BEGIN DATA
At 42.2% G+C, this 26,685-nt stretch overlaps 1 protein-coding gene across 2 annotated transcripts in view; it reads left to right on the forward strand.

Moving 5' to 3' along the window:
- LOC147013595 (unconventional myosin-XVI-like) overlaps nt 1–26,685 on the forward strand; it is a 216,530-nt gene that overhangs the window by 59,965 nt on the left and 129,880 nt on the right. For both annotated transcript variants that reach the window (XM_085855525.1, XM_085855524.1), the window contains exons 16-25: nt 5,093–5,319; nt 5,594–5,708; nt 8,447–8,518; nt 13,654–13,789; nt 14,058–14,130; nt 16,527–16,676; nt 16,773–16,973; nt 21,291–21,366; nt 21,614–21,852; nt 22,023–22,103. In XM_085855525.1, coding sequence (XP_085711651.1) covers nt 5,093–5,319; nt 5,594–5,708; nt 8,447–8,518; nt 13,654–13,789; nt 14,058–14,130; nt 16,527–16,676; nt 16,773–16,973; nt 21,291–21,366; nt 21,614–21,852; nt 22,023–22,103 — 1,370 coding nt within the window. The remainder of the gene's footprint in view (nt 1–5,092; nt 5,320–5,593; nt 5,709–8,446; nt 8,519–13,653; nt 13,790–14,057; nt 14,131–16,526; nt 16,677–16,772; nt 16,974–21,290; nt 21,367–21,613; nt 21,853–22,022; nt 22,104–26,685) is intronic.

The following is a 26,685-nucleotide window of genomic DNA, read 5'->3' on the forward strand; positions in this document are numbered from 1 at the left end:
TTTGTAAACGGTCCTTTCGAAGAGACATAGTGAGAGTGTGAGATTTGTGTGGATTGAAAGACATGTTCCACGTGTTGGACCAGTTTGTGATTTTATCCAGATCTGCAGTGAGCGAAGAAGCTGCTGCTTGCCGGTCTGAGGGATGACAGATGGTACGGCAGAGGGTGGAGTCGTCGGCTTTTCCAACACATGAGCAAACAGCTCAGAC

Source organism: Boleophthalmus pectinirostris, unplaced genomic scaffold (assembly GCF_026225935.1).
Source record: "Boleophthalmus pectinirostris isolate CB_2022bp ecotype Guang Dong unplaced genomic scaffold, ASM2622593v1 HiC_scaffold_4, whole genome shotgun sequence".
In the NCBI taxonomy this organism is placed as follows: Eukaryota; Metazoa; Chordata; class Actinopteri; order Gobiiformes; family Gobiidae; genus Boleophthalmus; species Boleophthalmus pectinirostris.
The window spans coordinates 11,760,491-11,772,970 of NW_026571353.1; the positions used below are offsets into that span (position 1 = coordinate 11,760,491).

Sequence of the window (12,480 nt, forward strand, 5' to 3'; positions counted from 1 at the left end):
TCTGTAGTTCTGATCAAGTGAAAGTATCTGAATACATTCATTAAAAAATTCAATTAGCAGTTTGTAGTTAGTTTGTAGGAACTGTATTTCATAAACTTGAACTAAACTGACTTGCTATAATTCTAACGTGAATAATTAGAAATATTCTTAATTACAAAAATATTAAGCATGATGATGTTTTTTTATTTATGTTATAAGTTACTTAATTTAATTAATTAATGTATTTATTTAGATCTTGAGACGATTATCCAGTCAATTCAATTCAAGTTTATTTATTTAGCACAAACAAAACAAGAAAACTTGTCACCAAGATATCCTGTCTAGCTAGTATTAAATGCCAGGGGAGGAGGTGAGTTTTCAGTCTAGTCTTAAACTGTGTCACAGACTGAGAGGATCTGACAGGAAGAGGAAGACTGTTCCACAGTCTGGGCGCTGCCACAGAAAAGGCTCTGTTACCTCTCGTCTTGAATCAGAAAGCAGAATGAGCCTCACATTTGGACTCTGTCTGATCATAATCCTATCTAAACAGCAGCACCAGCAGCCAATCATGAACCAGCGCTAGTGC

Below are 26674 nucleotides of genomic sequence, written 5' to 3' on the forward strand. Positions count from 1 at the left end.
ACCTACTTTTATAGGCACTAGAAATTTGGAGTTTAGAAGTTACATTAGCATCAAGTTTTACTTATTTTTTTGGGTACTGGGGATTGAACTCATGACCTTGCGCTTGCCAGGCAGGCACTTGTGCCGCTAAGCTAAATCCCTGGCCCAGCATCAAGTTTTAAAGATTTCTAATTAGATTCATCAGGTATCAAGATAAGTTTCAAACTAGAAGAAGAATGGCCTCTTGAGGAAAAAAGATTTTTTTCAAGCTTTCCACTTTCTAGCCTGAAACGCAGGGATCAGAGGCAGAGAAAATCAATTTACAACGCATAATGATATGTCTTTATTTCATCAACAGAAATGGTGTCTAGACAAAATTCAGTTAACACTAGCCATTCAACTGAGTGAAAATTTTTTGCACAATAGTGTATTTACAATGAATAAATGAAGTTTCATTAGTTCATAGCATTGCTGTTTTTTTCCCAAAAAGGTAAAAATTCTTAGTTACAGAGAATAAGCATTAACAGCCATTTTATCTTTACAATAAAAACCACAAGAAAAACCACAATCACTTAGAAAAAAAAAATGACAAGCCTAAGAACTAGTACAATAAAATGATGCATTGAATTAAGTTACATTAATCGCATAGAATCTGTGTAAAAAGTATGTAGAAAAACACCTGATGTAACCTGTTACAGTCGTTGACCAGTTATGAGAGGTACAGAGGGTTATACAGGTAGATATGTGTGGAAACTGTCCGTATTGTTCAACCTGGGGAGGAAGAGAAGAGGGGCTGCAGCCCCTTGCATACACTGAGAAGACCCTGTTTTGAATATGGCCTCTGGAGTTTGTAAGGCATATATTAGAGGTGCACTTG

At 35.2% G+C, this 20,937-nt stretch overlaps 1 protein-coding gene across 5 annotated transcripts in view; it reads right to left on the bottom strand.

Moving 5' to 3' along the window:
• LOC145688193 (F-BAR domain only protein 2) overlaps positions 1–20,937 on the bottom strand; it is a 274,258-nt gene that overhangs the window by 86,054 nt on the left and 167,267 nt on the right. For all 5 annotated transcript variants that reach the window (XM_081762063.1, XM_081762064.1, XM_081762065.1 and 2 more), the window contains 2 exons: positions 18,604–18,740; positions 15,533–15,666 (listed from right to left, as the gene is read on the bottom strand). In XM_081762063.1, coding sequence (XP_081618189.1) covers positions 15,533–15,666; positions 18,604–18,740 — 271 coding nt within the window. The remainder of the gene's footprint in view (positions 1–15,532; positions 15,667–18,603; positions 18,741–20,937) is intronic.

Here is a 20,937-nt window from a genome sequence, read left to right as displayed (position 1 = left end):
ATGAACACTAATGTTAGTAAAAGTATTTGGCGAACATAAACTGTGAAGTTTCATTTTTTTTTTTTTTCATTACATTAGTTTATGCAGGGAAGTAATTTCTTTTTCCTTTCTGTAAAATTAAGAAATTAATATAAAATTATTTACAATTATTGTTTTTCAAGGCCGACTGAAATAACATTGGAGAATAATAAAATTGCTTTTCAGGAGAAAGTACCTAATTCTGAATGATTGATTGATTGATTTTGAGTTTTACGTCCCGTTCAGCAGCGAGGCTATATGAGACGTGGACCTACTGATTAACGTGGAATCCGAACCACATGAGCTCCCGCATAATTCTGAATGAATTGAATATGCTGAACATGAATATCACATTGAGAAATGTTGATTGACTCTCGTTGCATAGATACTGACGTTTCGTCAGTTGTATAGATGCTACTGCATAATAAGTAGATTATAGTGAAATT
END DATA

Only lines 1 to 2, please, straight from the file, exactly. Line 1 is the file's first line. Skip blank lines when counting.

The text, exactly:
At 42.2% G+C, this 26,685-nt stretch overlaps 1 protein-coding gene across 2 annotated transcripts in view; it reads left to right on the forward strand.

Moving 5' to 3' along the window: